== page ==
Correcting Your Behavior Since 2017

The Enemy Within

In the field of linguistics there are two distinct camps. There are the prescriptivists, who maintain that there are rules about how words are properly spelled and used, and there are descriptivists, who document the ever-evolving state of language, keeping up with how words are currently being used and embracing these changes. It would hardly strain the mind to guess which of the two camps is the one in which I’ve permanently pitched my tent.

I agree that language evolves. Sometimes it does so for good reasons and therefore legitimately. I’m firmly in favor of conscious, thoughtful changes, such as the sensible switch from “chairman” to “chairperson” or the coining of words like “faxing” to accommodate new inventions. “Multitasking” is a convenient replacement for “doing several things at once.” And I’m sure “dogwalker” wasn’t a word until it was a profession. Now, we need it.

But, particularly in this age of limitless entitlement to individualized beliefs untethered by facts, in which everyone feels his uninformed opinion is just as valid as an expert one, the so-called “evolution” of language is a slippery slope . . . or maybe a sloppery slip (you have to check with the descriptivists for the latest mutation).

It seems not so very long ago that the dictionary—that great, regal tome that dominated every household's bookshelf, so revered for its perfectionism and detailed accuracy—was considered the ultimate resource on such matters. Just as the encyclopedia could be counted on to accurately list each of the primary exports of Guam, the dictionary could reliably confirm or refute one's spelling and/or usage.

But what many don't realize is that some dictionaries (including the oft-quoted Webster’s) are curated by nothing but smug and unrepentant descriptivists. That may have been less problematic back when more people aspired to accuracy. But today, if an error is repeated often enough by this generation that believes they have a right to spell and use words however they like, it will make its way onto those once-hallowed pages. The heathen descriptivists will even allow into their officially approved lexicon erroneous—even antonymous—definitions, so long as they’ve become common enough to be considered part of the language as it is currently spoken.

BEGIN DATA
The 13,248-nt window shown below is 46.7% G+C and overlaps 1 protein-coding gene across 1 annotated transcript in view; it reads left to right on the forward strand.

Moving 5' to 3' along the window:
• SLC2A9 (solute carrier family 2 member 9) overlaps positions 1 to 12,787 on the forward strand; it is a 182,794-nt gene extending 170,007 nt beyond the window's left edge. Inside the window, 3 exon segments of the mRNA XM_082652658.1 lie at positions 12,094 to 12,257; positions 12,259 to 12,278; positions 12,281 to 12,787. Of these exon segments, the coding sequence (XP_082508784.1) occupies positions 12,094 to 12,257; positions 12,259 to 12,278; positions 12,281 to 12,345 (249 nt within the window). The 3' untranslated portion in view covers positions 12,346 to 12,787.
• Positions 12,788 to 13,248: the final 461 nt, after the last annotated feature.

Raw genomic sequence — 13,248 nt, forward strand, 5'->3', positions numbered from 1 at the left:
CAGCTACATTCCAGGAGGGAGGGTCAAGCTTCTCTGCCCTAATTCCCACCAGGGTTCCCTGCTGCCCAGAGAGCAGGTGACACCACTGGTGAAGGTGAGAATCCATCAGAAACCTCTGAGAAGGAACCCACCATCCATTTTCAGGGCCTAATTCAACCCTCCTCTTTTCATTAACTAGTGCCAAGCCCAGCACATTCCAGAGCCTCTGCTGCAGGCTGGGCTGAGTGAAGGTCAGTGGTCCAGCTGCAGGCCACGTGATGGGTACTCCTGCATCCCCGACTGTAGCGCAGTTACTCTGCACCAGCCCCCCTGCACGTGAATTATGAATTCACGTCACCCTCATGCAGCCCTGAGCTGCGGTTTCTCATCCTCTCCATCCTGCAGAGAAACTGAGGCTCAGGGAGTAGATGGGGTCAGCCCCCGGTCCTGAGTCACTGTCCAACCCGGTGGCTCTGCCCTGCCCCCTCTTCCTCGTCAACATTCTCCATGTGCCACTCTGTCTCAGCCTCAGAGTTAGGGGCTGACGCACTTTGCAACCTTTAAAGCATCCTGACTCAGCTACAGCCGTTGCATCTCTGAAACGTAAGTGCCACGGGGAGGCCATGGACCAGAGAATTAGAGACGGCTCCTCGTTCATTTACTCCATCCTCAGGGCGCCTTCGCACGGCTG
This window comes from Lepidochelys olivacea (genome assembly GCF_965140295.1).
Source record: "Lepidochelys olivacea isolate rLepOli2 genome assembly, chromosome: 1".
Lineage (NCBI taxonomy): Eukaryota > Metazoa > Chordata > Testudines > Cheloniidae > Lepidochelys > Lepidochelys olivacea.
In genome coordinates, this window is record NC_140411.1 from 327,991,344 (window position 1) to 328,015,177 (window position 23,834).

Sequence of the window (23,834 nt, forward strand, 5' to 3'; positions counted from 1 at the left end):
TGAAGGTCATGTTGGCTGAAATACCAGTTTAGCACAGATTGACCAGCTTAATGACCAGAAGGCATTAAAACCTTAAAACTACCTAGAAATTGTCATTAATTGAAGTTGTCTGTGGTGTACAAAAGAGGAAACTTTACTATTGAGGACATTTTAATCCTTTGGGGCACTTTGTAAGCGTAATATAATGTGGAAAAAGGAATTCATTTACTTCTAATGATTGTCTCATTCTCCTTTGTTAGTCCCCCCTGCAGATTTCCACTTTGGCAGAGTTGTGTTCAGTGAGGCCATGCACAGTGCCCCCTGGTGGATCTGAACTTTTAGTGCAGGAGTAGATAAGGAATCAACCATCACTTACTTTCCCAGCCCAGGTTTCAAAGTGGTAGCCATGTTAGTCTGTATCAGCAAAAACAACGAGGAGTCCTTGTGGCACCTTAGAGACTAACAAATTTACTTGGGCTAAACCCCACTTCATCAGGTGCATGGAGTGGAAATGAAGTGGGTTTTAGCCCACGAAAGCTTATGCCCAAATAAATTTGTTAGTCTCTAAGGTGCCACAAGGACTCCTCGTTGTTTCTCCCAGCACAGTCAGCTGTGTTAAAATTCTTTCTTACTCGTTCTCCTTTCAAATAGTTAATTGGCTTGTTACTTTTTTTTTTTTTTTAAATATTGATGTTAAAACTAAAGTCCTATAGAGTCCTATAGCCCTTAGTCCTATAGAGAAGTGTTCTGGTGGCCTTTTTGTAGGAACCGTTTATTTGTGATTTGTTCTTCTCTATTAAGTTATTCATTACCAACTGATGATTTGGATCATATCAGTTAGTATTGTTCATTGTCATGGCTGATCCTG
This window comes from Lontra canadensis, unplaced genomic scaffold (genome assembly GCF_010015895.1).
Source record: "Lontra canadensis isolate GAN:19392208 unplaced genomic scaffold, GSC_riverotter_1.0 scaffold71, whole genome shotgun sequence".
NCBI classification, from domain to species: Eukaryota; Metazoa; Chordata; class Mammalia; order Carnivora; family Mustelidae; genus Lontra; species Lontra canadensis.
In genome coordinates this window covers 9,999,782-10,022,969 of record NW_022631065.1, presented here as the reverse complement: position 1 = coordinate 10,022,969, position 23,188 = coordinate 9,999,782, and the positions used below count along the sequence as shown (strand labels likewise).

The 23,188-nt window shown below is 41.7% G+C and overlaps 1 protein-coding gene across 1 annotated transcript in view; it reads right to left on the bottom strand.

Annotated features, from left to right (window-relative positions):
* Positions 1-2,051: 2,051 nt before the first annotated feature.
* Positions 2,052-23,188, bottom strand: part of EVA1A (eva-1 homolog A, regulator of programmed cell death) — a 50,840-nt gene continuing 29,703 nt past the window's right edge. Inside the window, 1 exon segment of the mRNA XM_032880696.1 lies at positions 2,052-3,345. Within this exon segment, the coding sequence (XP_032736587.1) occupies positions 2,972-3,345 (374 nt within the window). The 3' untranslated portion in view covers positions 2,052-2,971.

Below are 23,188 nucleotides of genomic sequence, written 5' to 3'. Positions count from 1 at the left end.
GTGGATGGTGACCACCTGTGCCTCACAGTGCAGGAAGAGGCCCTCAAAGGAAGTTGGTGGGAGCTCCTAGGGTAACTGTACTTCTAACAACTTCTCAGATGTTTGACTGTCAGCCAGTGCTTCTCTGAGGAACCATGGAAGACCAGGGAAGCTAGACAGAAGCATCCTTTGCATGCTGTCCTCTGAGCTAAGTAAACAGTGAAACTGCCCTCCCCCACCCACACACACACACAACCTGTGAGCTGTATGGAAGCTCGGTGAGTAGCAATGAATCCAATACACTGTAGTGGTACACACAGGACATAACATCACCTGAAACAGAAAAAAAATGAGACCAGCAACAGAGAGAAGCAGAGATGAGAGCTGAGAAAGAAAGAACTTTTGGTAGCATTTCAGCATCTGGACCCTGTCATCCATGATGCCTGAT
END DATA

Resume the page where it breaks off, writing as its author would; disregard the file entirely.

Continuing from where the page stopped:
We have, for example, been misusing the word “hopefully” for quite some time. Its legitimate meaning is “in a hopeful manner” or “with hope” ("Bernice looked hopefully at the tray of deserts.") These days, it is also used to mean “one hopes” ("Hopefully the goulash I just ate wasn't spoiled.") It’s used that way so commonly, in fact, that I’ve done so myself. That doesn’t make it correct. A prescriptivist dictionary would have told us that in no uncertain terms. But the reckless ruffians at Merriam-Webster’s have added the improper definition, declaring, “The ‘it is hoped’ sense of hopefully is entirely standard.” Standard, is it? So saith Webster’s.

This whole mess is largely the fault of Phillip Gove, the managing editor of Webster's Third from 1950 to 1952, general editor from 1952 to 1960, and editor-in-chief from 1960 until his retirement. (See “The Story Behind the Most Controversial Dictionary Ever.”) He was a filthy descriptivist to the core, and he didn’t even try to hide it.

And now it’s come to this. Not long ago, Webster’s accepted “irregardless”—a non-word which we who love accuracy have often mocked people for using—and gave it the undeserved status of appearing in the dictionary, simply because it’s been around since 1795. Webster’s has also legitimized the use of “literally” to mean “virtually”—its very opposite. And you know how I feel about that.

So now, not only can people use these words incorrectly, they can also go to the dictionary to back up their misuse. Swell.

And that’s not all. Merriam-Webster just recently added five hundred and thirty-five new entries, including “stan” (“an extremely or excessively enthusiastic and devoted fan”) and “finna” (“an informal pronunciation spelling of ‘fixing to’ do something...”)—two words that would be perfectly suited to any number of slang dictionaries, but have no business being included to any sort of formal listing.

So yes, language evolves. It also devolves. And as it is with so many things in this warped world of ours, it seems the citizenry is all for the trend that heads in the wrong direction.

I’d hoped to close this tirade with a supporting quote from the man whose name is on the book, Noah Webster. Imagine my chagrin when I discovered this:

There iz no alternativ. Every possible reezon that could ever be offered for altering the spelling of wurds, stil exists in full force; and if a gradual reform should not be made in our language, it wil proov that we are less under the influence of reezon than our ancestors. —Noah Webster

That filthy rotten stinking descriptivist—he’s dead to me. Literally.